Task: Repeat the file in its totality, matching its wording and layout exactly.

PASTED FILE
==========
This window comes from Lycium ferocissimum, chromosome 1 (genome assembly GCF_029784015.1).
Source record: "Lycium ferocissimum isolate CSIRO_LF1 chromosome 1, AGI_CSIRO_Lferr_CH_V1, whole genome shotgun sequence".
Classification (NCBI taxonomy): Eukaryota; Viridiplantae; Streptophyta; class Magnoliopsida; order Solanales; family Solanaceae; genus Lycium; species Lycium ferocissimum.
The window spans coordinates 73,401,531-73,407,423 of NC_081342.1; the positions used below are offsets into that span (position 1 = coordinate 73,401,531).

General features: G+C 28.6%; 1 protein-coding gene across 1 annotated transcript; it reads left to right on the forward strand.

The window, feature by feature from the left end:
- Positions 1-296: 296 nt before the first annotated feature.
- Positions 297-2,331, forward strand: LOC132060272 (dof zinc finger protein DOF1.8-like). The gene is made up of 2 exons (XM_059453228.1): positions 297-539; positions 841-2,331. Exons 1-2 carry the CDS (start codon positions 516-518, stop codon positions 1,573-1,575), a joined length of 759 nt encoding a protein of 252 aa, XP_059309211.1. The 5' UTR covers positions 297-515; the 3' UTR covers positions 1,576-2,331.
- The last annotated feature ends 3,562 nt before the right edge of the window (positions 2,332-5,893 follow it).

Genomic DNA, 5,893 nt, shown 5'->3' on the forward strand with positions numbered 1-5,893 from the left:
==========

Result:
This window comes from Lycium ferocissimum, chromosome 1 (genome assembly GCF_029784015.1).
Source record: "Lycium ferocissimum isolate CSIRO_LF1 chromosome 1, AGI_CSIRO_Lferr_CH_V1, whole genome shotgun sequence".
Classification (NCBI taxonomy): Eukaryota; Viridiplantae; Streptophyta; class Magnoliopsida; order Solanales; family Solanaceae; genus Lycium; species Lycium ferocissimum.
The window spans coordinates 73,401,531-73,407,423 of NC_081342.1; the positions used below are offsets into that span (position 1 = coordinate 73,401,531).

General features: G+C 28.6%; 1 protein-coding gene across 1 annotated transcript; it reads left to right on the forward strand.

The window, feature by feature from the left end:
- Positions 1-296: 296 nt before the first annotated feature.
- Positions 297-2,331, forward strand: LOC132060272 (dof zinc finger protein DOF1.8-like). The gene is made up of 2 exons (XM_059453228.1): positions 297-539; positions 841-2,331. Exons 1-2 carry the CDS (start codon positions 516-518, stop codon positions 1,573-1,575), a joined length of 759 nt encoding a protein of 252 aa, XP_059309211.1. The 5' UTR covers positions 297-515; the 3' UTR covers positions 1,576-2,331.
- The last annotated feature ends 3,562 nt before the right edge of the window (positions 2,332-5,893 follow it).

Genomic DNA, 5,893 nt, shown 5'->3' on the forward strand with positions numbered 1-5,893 from the left: